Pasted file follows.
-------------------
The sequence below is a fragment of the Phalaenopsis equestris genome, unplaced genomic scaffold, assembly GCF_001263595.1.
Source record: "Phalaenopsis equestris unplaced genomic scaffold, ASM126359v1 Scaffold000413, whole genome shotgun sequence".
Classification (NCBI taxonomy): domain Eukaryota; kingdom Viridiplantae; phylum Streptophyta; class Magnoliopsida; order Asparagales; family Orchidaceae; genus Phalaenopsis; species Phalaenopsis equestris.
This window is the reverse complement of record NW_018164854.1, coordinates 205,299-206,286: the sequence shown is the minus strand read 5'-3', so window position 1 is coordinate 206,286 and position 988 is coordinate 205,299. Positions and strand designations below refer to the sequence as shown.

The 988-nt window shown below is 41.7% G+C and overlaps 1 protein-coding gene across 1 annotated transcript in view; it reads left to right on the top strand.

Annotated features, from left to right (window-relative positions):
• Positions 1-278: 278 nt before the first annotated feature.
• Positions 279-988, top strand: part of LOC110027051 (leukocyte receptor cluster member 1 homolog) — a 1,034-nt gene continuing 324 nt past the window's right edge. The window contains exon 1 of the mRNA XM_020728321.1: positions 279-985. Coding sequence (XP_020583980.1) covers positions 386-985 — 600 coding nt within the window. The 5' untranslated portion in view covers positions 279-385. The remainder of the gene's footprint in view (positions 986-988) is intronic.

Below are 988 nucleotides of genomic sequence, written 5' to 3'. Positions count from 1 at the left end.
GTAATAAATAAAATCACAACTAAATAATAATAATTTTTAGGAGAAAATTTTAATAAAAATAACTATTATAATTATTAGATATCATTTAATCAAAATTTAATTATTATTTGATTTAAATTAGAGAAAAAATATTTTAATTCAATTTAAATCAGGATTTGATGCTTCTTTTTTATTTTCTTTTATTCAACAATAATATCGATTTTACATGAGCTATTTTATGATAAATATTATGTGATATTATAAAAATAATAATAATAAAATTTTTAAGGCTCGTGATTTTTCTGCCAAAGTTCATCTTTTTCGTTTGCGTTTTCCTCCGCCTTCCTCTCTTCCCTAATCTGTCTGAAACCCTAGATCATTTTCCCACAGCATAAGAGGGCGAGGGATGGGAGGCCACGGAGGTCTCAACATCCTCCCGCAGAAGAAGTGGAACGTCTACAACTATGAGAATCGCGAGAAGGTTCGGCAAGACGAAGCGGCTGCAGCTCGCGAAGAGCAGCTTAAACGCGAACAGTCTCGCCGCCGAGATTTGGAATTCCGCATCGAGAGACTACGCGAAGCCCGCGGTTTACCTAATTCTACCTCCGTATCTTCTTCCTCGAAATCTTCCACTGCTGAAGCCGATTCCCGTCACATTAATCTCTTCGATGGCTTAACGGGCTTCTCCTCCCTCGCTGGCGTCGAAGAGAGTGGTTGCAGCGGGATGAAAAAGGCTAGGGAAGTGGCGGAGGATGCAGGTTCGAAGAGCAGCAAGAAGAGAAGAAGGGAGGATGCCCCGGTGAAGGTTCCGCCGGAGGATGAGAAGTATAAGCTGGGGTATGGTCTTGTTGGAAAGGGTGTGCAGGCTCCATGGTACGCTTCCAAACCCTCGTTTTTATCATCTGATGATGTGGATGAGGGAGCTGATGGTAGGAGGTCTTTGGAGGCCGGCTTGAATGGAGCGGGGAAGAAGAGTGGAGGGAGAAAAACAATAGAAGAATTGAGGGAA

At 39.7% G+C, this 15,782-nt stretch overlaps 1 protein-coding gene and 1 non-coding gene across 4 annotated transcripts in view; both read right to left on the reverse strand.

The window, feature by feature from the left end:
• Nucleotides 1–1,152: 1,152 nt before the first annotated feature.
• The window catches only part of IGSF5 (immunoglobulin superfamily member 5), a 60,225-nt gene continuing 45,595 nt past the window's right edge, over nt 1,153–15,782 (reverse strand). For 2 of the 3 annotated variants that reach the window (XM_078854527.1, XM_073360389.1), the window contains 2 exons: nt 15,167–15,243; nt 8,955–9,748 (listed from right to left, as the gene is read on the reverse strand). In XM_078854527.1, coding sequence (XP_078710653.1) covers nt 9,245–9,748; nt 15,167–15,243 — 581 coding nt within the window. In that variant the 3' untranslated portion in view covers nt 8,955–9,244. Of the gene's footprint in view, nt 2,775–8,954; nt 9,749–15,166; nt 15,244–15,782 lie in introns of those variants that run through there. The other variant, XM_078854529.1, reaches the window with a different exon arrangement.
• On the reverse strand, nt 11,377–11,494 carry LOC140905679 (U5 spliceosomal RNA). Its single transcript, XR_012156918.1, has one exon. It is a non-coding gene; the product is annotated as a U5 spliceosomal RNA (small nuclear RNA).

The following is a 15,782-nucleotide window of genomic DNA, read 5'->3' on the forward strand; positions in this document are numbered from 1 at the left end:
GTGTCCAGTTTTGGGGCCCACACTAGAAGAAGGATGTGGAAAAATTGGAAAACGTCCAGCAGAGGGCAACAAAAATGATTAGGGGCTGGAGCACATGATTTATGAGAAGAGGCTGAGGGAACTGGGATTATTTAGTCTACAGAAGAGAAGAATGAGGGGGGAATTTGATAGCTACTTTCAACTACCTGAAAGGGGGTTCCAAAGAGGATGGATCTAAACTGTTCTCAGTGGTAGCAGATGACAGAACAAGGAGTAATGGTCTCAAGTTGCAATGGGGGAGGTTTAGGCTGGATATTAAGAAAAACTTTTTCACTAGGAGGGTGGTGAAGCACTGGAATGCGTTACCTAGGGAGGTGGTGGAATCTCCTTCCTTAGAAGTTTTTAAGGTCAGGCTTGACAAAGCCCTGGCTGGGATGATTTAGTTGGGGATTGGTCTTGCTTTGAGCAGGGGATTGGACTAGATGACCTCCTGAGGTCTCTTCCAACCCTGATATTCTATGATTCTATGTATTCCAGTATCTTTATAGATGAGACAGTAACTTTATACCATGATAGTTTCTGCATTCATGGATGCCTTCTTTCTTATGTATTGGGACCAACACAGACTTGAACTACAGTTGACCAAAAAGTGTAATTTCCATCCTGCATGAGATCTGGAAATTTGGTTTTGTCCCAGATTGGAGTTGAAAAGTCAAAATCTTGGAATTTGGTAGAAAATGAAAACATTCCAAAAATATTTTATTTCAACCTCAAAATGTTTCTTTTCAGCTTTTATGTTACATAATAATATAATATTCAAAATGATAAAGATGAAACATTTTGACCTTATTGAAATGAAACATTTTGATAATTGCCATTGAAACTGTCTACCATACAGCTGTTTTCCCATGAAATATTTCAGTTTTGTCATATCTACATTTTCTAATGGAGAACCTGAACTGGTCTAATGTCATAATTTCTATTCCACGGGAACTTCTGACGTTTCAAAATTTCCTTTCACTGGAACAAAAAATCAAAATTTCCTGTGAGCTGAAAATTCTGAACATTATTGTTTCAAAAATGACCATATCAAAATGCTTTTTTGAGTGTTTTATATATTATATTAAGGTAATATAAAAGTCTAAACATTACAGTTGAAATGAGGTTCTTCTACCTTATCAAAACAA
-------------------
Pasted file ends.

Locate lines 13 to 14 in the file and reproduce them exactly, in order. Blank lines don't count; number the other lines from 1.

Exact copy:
• Nucleotides 1–1,152: 1,152 nt before the first annotated feature.
• The window catches only part of IGSF5 (immunoglobulin superfamily member 5), a 60,225-nt gene continuing 45,595 nt past the window's right edge, over nt 1,153–15,782 (reverse strand). For 2 of the 3 annotated variants that reach the window (XM_078854527.1, XM_073360389.1), the window contains 2 exons: nt 15,167–15,243; nt 8,955–9,748 (listed from right to left, as the gene is read on the reverse strand). In XM_078854527.1, coding sequence (XP_078710653.1) covers nt 9,245–9,748; nt 15,167–15,243 — 581 coding nt within the window. In that variant the 3' untranslated portion in view covers nt 8,955–9,244. Of the gene's footprint in view, nt 2,775–8,954; nt 9,749–15,166; nt 15,244–15,782 lie in introns of those variants that run through there. The other variant, XM_078854529.1, reaches the window with a different exon arrangement.